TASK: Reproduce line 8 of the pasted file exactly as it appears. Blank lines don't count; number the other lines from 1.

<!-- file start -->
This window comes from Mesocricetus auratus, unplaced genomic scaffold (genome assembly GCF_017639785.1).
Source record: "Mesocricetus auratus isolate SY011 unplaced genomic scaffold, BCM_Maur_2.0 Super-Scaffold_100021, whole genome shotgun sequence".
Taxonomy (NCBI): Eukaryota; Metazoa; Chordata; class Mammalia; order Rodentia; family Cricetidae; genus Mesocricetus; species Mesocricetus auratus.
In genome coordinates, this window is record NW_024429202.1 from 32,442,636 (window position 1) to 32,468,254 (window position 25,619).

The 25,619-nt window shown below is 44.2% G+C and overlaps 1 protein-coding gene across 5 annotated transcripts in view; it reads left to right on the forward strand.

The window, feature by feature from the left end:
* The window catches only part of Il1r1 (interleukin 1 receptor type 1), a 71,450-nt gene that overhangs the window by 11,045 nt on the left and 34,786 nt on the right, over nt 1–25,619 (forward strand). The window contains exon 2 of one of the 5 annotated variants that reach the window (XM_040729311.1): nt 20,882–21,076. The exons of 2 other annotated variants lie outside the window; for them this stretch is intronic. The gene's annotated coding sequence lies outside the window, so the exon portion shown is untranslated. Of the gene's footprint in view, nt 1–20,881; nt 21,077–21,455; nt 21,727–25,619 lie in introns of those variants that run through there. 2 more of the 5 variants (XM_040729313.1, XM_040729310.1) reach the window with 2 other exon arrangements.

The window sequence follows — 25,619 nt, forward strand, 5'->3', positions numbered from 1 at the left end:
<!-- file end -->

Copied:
The window sequence follows — 25,619 nt, forward strand, 5'->3', positions numbered from 1 at the left end: